Dan is the founder of Rectangular Software, an independent UK software company that provides development services and builds its own mobile and web applications. Dan has over a decade of experience in the software industry, building a wide variety of systems including casino, poker and spread-betting platforms, mobile applications, e-commerce websites, and network security software. His other programming interests include artificial intelligence, particularly evolutionary computation, and functional programming in Haskell. He has authored, or contributed to, a number of open source Java projects. Dan has posted 34 posts at DZone. You can read more from them at their website. View Full User Profile

Debugging Java Web Start Applications

  • submit to reddit

How do you attach a debugger to a Java Web Start application? Normally you probably wouldn’t bother, just start the application without Web Start and debug as normal. However, if you have a bug that shows up only when running in the Web Start sandbox, as I did today, that won’t help.

The SecurityManager restrictions were causing a different branch of my code to be executed than when launching the application from IDEA or the command line. It was not immediately obvious how to attach the debugger to the Web-Started VM.
In IDEA, to remotely attach a debugger to the JVM, you should start the VM with following set of switches (or similar):

-Xdebug -Xnoagent -Djava.compiler=NONE

Where do these switches go when launching a Web Start application? Normally you launch the application by just clicking a JNLP link in your browser. One option, which doesn’t work, is to specify the JVM arguments in JNLP file. You can already do something like this:

<j2se version="1.5+" java-vm-args="-ea -server"/>

 Adding the debug switches is trivial… and futile. The problem is that remote debugging requires the VM to open up a socket to accept connections from the debugger. Rather sensibly, Web Start does not permit untrusted applications to open sockets on users’ machines. I don’t know if it would work if the application was signed, I was too lazy to go through the hassle of signing the code.

If you want to open a socket on the client machine for debugging purposes, you are going to have to do it from the client machine rather than the JNLP file. The solution is to set the JAVAWS_VM_ARGS environment variable to include the debug switches and then to launch the javaws executable and point it at the unmodified JNLP file. From a bash shell it looks like this:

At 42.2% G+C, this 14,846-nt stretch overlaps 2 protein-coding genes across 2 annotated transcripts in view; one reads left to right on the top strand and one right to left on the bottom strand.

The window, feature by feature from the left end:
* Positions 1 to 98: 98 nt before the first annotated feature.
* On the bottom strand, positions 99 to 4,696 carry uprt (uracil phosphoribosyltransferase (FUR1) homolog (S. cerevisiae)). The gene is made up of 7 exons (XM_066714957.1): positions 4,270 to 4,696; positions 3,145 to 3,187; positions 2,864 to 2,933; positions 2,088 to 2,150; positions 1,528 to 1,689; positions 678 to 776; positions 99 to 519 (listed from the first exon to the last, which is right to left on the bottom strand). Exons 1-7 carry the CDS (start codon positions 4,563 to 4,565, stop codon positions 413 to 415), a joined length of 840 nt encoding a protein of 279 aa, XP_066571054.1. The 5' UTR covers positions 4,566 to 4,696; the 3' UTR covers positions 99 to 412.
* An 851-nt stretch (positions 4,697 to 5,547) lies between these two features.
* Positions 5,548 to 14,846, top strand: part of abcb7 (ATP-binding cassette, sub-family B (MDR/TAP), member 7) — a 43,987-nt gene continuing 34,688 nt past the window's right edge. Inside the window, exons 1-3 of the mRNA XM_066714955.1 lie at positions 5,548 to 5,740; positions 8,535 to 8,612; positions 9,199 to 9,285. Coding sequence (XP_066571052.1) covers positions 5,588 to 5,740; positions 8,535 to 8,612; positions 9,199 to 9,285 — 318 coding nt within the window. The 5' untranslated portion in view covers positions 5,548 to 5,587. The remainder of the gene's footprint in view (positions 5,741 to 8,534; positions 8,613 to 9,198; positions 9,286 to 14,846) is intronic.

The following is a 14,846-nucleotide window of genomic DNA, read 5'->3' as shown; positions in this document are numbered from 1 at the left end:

export JAVAWS_VM_ARGS="-Xdebug -Xnoagent blah blah" javaws http://www.example.com/path_to/application.jnlp

You can then attach the debugger as normal.

From http://blog.uncommons.org/

Published at DZone with permission of its author, Dan Dyer.

(Note: Opinions expressed in this article and its replies are the opinions of their respective authors and not those of DZone, Inc.)


Matthew McCullough replied on Mon, 2009/02/09 - 10:47am

Signing JARs can be a tricky thing in JNLP, as certain JARs, such as Java Encryption/JCE providers, have to have a certain company (Sun) Certificate Signature to even function. I've been using and working on the Maven Webstart Plugin to make this easier though in our build environment. It really does make it a breeze.

Mike Miller replied on Tue, 2009/02/10 - 10:46am

Another option similiar to the one shown (pointing to the JNLP URL) is to point to a copy of the downloaded JNLP file that you saved to your file system and pass that filepath to as a command line parm.

 We have several JNLP clients and support both 1.4 and 1.5.  I noticed some strangeness at times when attempting to debug a process using 1.4 and having the JAVAWS_VM_ARGS defined.   I got to the point where I only defined that environment variable when I specifically was attempting to debug one of the JNLP clients.

Comment viewing options

Select your preferred way to display the comments and click "Save settings" to activate your changes.